Asks presidential candidate if he truly is proposing no limits whatsoever on corporate or individual contributions
Washington, D.C.—Campaign finance watchdog Public Campaign Action Fund responded to Gov. Mitt Romney’s remarks on super PACs and campaign finance law on this morning’s episode of Morning Joe on MSNBC, and challenged the Governor to clarify his proposal.
“In suggesting that we should just ‘let campaigns raise the money they need,’ Mitt Romney is essentially proposing a dream scenario for Wall Street, big oil, and other wealthy interests, but a nightmare for the 99 percent of Americans who don’t write large checks,” said David Donnelly, Public Campaign Action Fund’s National Campaigns Director.
“If he’s suggesting no limits on individual or corporate donations to candidates, Romney’s proposal, like his ‘corporations are people, my friends’ statement, is radically out of touch,” said Donnelly. “If he meant otherwise, we challenge Gov. Romney to clarify his remarks with a specific proposal about where he stands on money in politics, or at least where he stands today.”
In his appearance on Morning Joe, Gov. Romney was asked about the proliferation of super PACs in the presidential race, and specifically about one associated with his candidacy that is attacking Newt Gingrich. “Campaign finance law has made a mockery of our political campaign season,” he responded. “We really ought to let campaigns raise the money they need and just get rid of these super PACs.”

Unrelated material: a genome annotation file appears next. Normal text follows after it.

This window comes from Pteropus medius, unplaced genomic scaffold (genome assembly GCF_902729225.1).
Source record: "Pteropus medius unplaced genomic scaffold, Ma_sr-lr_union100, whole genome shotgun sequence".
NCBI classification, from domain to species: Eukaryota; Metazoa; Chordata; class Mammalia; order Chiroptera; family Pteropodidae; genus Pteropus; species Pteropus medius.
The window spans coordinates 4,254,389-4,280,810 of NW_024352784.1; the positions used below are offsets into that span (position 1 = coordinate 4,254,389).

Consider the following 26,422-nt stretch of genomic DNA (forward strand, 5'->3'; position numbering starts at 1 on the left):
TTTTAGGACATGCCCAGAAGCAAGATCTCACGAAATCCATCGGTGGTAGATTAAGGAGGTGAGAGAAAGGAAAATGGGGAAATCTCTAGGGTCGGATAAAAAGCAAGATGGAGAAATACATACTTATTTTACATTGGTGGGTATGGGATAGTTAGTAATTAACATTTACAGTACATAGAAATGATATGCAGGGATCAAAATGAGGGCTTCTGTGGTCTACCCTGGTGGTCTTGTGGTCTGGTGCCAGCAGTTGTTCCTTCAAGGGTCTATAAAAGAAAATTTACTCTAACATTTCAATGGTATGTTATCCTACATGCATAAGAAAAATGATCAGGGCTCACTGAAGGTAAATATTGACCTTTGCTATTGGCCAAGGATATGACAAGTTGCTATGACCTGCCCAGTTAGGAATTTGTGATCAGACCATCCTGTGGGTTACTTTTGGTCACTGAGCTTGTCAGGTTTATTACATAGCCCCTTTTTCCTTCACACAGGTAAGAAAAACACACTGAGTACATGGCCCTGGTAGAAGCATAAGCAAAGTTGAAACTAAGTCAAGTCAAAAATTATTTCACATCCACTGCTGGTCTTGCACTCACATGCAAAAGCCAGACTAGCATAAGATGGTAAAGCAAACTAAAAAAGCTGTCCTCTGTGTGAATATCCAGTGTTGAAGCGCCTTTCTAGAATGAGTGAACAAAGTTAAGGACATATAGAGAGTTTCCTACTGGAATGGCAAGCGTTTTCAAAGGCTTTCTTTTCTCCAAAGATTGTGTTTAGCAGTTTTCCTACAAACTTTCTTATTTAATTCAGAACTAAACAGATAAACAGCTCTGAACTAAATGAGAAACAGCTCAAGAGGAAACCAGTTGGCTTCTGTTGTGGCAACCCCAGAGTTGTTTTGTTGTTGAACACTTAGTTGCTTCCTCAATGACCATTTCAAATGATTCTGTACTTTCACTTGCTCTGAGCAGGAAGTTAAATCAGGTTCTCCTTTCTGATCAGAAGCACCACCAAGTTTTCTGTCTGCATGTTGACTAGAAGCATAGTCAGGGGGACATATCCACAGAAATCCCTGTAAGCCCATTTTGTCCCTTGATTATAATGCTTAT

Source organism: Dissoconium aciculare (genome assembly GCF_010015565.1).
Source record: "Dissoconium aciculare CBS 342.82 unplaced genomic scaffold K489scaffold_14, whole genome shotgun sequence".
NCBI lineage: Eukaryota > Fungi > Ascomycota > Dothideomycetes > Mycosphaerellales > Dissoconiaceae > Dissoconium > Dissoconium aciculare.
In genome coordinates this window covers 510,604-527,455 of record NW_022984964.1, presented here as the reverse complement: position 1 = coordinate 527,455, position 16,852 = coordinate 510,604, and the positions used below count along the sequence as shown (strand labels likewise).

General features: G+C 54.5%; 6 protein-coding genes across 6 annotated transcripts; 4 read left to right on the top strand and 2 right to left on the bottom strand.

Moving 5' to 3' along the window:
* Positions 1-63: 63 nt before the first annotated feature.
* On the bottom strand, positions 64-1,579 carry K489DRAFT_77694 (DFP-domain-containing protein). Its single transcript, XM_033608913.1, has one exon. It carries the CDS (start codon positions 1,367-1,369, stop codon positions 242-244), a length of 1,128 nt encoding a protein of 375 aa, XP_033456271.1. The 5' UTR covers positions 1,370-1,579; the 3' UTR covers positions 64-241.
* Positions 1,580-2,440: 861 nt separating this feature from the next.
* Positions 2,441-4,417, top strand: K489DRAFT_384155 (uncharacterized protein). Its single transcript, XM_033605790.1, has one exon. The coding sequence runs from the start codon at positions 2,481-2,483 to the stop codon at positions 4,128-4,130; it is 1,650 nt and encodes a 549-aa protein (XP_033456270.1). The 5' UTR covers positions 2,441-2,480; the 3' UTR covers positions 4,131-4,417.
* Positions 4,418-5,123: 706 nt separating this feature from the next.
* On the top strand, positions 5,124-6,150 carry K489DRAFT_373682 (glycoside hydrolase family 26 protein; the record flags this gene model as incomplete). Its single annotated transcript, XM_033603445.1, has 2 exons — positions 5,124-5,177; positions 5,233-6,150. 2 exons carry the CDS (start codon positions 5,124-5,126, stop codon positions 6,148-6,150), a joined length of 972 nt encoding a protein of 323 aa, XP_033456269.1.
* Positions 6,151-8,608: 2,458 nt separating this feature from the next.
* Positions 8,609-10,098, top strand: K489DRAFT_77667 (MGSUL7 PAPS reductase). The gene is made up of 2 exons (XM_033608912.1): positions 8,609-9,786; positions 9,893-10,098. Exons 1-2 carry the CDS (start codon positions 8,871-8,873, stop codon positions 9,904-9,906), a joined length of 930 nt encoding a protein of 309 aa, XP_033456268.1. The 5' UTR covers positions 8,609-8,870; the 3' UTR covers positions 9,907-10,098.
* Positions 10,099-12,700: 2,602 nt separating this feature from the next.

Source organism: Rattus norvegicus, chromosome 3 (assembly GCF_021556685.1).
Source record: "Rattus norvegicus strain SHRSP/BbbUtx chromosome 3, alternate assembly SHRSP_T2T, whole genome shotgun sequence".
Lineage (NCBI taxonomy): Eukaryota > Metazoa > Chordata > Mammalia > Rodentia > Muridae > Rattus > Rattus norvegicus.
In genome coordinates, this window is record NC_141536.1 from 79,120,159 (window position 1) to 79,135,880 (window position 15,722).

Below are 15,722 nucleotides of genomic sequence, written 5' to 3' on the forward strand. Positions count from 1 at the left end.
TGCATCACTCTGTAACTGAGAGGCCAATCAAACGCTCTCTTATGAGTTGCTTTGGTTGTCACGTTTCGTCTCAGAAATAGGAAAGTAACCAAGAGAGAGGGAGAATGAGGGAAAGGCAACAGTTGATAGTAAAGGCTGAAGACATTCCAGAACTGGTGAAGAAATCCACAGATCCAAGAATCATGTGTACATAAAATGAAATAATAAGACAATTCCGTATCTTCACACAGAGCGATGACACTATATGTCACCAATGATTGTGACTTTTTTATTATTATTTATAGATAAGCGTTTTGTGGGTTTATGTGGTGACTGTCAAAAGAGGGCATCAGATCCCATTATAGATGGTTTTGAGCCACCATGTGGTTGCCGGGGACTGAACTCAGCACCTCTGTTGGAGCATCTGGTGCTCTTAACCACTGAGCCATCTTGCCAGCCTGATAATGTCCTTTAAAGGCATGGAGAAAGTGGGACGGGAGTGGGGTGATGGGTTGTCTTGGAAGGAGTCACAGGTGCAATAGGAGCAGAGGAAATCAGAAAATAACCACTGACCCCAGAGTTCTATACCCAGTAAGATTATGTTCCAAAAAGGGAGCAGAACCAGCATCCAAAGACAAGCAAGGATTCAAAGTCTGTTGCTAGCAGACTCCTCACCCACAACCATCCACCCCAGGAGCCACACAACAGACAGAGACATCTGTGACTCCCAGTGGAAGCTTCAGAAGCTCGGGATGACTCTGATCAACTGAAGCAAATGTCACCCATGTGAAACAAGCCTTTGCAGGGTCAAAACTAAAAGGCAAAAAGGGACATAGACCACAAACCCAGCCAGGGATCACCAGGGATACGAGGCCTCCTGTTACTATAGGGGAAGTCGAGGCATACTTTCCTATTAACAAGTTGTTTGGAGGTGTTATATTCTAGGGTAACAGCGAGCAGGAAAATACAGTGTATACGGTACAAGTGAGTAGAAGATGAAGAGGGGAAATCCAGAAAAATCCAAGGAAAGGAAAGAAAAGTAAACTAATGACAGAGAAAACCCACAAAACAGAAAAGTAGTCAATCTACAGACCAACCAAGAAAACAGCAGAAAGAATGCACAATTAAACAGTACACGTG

“It isn’t campaign finance law that has made a mockery of our political season,” continued Donnelly. “It’s the Roberts-led Supreme Court that has rendered campaign finance law a fiction, and it’s Congress’ concern with getting re-elected rather than creating a system that works for all Americans that makes a mockery of the bedrock value of government of, by, and for the people.”
Public Campaign Action Fund works to hold elected officials accountable for the favors they do for special interest donors and fights to pass comprehensive change in the way elections are financed. Learn more at www.campaignmoney.org.